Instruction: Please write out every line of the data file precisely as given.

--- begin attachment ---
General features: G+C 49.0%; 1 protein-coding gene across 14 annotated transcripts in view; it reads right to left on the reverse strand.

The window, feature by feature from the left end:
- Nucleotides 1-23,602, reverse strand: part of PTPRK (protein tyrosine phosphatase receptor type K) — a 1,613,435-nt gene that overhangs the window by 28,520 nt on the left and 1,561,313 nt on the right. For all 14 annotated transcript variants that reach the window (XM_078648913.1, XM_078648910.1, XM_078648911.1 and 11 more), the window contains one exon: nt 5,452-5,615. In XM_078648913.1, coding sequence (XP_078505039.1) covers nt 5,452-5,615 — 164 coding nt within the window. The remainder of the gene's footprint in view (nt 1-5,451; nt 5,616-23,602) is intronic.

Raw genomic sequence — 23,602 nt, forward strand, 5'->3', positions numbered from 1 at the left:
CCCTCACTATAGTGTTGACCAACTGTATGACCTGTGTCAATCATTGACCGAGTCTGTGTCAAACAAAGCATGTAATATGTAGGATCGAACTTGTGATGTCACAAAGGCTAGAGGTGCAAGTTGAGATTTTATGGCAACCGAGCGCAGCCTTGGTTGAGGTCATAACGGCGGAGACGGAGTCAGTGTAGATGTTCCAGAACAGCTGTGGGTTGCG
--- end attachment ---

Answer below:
General features: G+C 49.0%; 1 protein-coding gene across 14 annotated transcripts in view; it reads right to left on the reverse strand.

The window, feature by feature from the left end:
- Nucleotides 1-23,602, reverse strand: part of PTPRK (protein tyrosine phosphatase receptor type K) — a 1,613,435-nt gene that overhangs the window by 28,520 nt on the left and 1,561,313 nt on the right. For all 14 annotated transcript variants that reach the window (XM_078648913.1, XM_078648910.1, XM_078648911.1 and 11 more), the window contains one exon: nt 5,452-5,615. In XM_078648913.1, coding sequence (XP_078505039.1) covers nt 5,452-5,615 — 164 coding nt within the window. The remainder of the gene's footprint in view (nt 1-5,451; nt 5,616-23,602) is intronic.

Raw genomic sequence — 23,602 nt, forward strand, 5'->3', positions numbered from 1 at the left:
CCCTCACTATAGTGTTGACCAACTGTATGACCTGTGTCAATCATTGACCGAGTCTGTGTCAAACAAAGCATGTAATATGTAGGATCGAACTTGTGATGTCACAAAGGCTAGAGGTGCAAGTTGAGATTTTATGGCAACCGAGCGCAGCCTTGGTTGAGGTCATAACGGCGGAGACGGAGTCAGTGTAGATGTTCCAGAACAGCTGTGGGTTGCG